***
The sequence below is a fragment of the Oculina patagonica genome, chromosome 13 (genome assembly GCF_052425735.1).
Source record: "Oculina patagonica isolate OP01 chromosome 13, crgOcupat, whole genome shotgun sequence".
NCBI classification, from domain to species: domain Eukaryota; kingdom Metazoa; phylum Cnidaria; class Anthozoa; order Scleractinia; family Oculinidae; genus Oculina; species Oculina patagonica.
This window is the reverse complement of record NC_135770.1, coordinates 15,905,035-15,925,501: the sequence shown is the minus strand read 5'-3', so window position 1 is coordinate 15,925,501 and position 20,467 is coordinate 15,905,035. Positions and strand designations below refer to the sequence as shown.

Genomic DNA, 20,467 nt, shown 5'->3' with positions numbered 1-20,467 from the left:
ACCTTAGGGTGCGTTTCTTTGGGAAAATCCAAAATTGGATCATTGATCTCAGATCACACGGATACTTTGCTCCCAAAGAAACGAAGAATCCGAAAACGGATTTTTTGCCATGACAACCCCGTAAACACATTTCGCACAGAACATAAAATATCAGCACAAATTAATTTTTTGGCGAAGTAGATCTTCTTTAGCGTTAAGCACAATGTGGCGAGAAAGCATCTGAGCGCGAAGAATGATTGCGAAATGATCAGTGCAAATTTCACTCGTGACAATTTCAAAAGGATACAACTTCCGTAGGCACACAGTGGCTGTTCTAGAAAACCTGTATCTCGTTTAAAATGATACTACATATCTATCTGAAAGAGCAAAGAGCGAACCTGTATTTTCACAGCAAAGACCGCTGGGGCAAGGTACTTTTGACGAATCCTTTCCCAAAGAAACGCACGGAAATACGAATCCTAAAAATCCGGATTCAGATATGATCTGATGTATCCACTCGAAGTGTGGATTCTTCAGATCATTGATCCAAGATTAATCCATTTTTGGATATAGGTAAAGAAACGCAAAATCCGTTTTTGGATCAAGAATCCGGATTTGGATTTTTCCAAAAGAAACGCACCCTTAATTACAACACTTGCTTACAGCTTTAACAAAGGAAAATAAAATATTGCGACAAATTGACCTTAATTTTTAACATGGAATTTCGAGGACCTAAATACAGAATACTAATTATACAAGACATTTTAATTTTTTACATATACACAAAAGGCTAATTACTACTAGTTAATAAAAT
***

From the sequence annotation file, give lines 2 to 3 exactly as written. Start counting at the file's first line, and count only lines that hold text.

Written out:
Source record: "Oculina patagonica isolate OP01 chromosome 13, crgOcupat, whole genome shotgun sequence".
NCBI classification, from domain to species: domain Eukaryota; kingdom Metazoa; phylum Cnidaria; class Anthozoa; order Scleractinia; family Oculinidae; genus Oculina; species Oculina patagonica.